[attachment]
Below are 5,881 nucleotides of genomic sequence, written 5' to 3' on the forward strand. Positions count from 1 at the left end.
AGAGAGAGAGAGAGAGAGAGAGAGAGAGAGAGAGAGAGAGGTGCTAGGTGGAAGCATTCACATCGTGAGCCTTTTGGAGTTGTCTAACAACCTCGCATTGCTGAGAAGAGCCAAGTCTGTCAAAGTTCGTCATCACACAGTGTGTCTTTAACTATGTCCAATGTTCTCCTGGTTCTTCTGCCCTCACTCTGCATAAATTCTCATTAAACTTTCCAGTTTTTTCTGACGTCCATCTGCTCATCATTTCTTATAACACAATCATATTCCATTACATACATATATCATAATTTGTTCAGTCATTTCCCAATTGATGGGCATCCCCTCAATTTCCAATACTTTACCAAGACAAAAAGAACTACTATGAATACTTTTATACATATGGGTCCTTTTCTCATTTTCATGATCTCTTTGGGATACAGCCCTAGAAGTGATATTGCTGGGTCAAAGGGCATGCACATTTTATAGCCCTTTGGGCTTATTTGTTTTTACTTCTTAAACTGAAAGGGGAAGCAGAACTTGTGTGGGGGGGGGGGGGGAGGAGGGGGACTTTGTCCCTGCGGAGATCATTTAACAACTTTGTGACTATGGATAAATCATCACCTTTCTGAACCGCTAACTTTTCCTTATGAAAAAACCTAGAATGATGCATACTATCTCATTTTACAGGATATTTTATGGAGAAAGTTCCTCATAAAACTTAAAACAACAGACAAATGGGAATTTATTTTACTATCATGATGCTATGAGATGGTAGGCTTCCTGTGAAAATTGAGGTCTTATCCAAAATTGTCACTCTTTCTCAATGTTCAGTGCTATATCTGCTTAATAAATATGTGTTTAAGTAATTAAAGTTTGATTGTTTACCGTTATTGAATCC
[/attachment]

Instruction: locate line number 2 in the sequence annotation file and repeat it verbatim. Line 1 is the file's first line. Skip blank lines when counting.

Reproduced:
AGAGAGAGAGAGAGAGAGAGAGAGAGAGAGAGAGAGAGAGGTGCTAGGTGGAAGCATTCACATCGTGAGCCTTTTGGAGTTGTCTAACAACCTCGCATTGCTGAGAAGAGCCAAGTCTGTCAAAGTTCGTCATCACACAGTGTGTCTTTAACTATGTCCAATGTTCTCCTGGTTCTTCTGCCCTCACTCTGCATAAATTCTCATTAAACTTTCCAGTTTTTTCTGACGTCCATCTGCTCATCATTTCTTATAACACAATCATATTCCATTACATACATATATCATAATTTGTTCAGTCATTTCCCAATTGATGGGCATCCCCTCAATTTCCAATACTTTACCAAGACAAAAAGAACTACTATGAATACTTTTATACATATGGGTCCTTTTCTCATTTTCATGATCTCTTTGGGATACAGCCCTAGAAGTGATATTGCTGGGTCAAAGGGCATGCACATTTTATAGCCCTTTGGGCTTATTTGTTTTTACTTCTTAAACTGAAAGGGGAAGCAGAACTTGTGTGGGGGGGGGGGGGGAGGAGGGGGACTTTGTCCCTGCGGAGATCATTTAACAACTTTGTGACTATGGATAAATCATCACCTTTCTGAACCGCTAACTTTTCCTTATGAAAAAACCTAGAATGATGCATACTATCTCATTTTACAGGATATTTTATGGAGAAAGTTCCTCATAAAACTTAAAACAACAGACAAATGGGAATTTATTTTACTATCATGATGCTATGAGATGGTAGGCTTCCTGTGAAAATTGAGGTCTTATCCAAAATTGTCACTCTTTCTCAATGTTCAGTGCTATATCTGCTTAATAAATATGTGTTTAAGTAATTAAAGTTTGATTGTTTACCGTTATTGAATCC